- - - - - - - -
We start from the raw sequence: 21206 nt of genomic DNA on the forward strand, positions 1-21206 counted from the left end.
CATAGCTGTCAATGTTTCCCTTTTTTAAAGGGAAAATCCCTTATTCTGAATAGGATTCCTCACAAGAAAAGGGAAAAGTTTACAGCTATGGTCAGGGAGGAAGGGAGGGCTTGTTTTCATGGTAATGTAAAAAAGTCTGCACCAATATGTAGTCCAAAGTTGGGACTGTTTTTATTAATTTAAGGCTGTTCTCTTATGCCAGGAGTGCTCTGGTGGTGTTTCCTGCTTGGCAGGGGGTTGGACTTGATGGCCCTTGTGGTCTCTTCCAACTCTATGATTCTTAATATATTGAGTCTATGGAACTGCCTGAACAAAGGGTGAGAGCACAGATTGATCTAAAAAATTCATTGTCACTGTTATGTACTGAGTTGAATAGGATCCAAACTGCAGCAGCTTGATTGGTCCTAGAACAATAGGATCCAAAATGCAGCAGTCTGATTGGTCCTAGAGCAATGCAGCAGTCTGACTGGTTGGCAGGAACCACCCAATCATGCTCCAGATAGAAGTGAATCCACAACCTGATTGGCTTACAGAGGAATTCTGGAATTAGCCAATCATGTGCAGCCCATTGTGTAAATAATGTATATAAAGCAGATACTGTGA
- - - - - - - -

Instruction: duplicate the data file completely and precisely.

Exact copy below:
We start from the raw sequence: 21206 nt of genomic DNA on the forward strand, positions 1-21206 counted from the left end.
CATAGCTGTCAATGTTTCCCTTTTTTAAAGGGAAAATCCCTTATTCTGAATAGGATTCCTCACAAGAAAAGGGAAAAGTTTACAGCTATGGTCAGGGAGGAAGGGAGGGCTTGTTTTCATGGTAATGTAAAAAAGTCTGCACCAATATGTAGTCCAAAGTTGGGACTGTTTTTATTAATTTAAGGCTGTTCTCTTATGCCAGGAGTGCTCTGGTGGTGTTTCCTGCTTGGCAGGGGGTTGGACTTGATGGCCCTTGTGGTCTCTTCCAACTCTATGATTCTTAATATATTGAGTCTATGGAACTGCCTGAACAAAGGGTGAGAGCACAGATTGATCTAAAAAATTCATTGTCACTGTTATGTACTGAGTTGAATAGGATCCAAACTGCAGCAGCTTGATTGGTCCTAGAACAATAGGATCCAAAATGCAGCAGTCTGATTGGTCCTAGAGCAATGCAGCAGTCTGACTGGTTGGCAGGAACCACCCAATCATGCTCCAGATAGAAGTGAATCCACAACCTGATTGGCTTACAGAGGAATTCTGGAATTAGCCAATCATGTGCAGCCCATTGTGTAAATAATGTATATAAAGCAGATACTGTGA